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Yesterday I noticed that my puppy (11 weeks) (Has 1st/2nd set of vaccines) had diarrhea. I know that is one of the common symptoms and it has me freaking out. She still eats/drinks/plays so i'm uncertain. Her diet didn't change so I ruled that out. Should I rush her to the vet anyways?
 

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Pups get icky poop, so not necessarily anything to worry about. If parvo is in the area, you might be able to go to the vet and have the pup tested. Catching it early is key. I would probably get the test.
 

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Yesterday I noticed that my puppy (11 weeks) (Has 1st/2nd set of vaccines) had diarrhea. I know that is one of the common symptoms and it has me freaking out. She still eats/drinks/plays so i'm uncertain. Her diet didn't change so I ruled that out. Should I rush her to the vet anyways?
I would take her to the vet. Just because if it is Parvo - things happen pretty fast with young puppies. I had two puppies come down with it at the same time.For your peace of mind and the chance of catching something right away.... Both of mine recovered but we got them in with 24 hours of symptoms.
 

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And if the test comes up negative, some probiotics can help with the loose stools.
 

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Puppies often get diarrhea from intestinal worms--very treatable with a few days of Panacur or another appropriate dewormer from the vet. The type of worm determines what kind of dewormer is needed, so the vet may have to look at a fecal float under a microscope to determine that. Some of the nastiest worms (hooks and whips) are too small to be visible to the naked eye, so you won't see them in the poop. Worms can become very serious if left untreated: a bad case of whipworms and hookworms can actually kill puppies from dehydration and even blood loss.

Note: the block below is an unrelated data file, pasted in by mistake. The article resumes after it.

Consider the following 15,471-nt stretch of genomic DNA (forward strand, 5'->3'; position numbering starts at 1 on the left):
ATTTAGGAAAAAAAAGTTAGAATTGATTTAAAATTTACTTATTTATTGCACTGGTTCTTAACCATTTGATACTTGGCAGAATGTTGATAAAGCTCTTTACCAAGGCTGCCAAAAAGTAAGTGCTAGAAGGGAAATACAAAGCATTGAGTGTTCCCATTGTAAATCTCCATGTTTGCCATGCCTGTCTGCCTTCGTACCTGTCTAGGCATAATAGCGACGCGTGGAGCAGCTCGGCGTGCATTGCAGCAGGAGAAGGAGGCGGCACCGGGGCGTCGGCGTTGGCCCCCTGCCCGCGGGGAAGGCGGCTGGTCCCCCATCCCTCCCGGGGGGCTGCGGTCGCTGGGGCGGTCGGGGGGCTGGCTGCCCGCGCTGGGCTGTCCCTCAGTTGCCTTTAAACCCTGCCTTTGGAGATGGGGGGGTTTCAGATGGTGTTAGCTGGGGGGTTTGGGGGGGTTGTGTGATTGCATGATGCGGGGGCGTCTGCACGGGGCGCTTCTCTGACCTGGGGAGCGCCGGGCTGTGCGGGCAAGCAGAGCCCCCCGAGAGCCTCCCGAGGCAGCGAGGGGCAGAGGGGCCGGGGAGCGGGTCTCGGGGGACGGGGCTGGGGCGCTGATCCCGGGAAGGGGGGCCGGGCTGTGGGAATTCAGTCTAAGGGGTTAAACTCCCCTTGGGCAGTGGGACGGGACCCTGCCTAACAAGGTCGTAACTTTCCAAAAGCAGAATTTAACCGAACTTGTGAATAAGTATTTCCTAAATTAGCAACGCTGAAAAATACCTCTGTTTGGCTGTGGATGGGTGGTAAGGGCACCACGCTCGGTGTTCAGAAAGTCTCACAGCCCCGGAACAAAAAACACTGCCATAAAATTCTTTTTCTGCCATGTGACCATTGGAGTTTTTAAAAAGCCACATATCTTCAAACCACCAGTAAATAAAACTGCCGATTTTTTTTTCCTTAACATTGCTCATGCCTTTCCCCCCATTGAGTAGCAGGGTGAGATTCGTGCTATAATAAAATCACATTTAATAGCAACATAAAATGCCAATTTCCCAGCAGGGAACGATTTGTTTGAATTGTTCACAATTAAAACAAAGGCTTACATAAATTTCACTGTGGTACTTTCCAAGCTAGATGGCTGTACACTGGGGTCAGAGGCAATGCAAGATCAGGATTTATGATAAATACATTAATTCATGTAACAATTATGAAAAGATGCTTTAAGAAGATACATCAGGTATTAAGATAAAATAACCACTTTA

Less commonly, I've seen puppies get diarrhea from coccidia, giardia, and other microbes. Coccidia requires a very specific anti-protozoal medicine from the vet. It causes bad, bad (even bloody) diarrhea.

Parvo is less common, but a real threat--it usually is accompanied by vomiting though. It hits them very hard and fast, and they stop eating.

ALL diarrhea in a young puppy is a same-day vet visit as far as I'm concerned. Our fosters in the rescue who deal with young pups know it's never "wait and see" because puppies crash so fast. The vet will probably need to run a test or two to figure out what's causing it, but it's necessary. Don't panic, but do get to the vet today.
 

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Well, lol, there you go! The ups and downs of dog ownership. Glad it wasn't parvo!
 

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So I took her to the vet and the good news is she doesn't have worms/parvo. The bad news is it costed me $200 just to find that out lol
Welcome to ownng a GSD

Wait til you pay $350 because you swear the dog has bloat and you must go to the ER vet on a Sunday for xrays--but it's just a belly full of food....
 

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So I took her to the vet and the good news is she doesn't have worms/parvo. The bad news is it costed me $200 just to find that out lol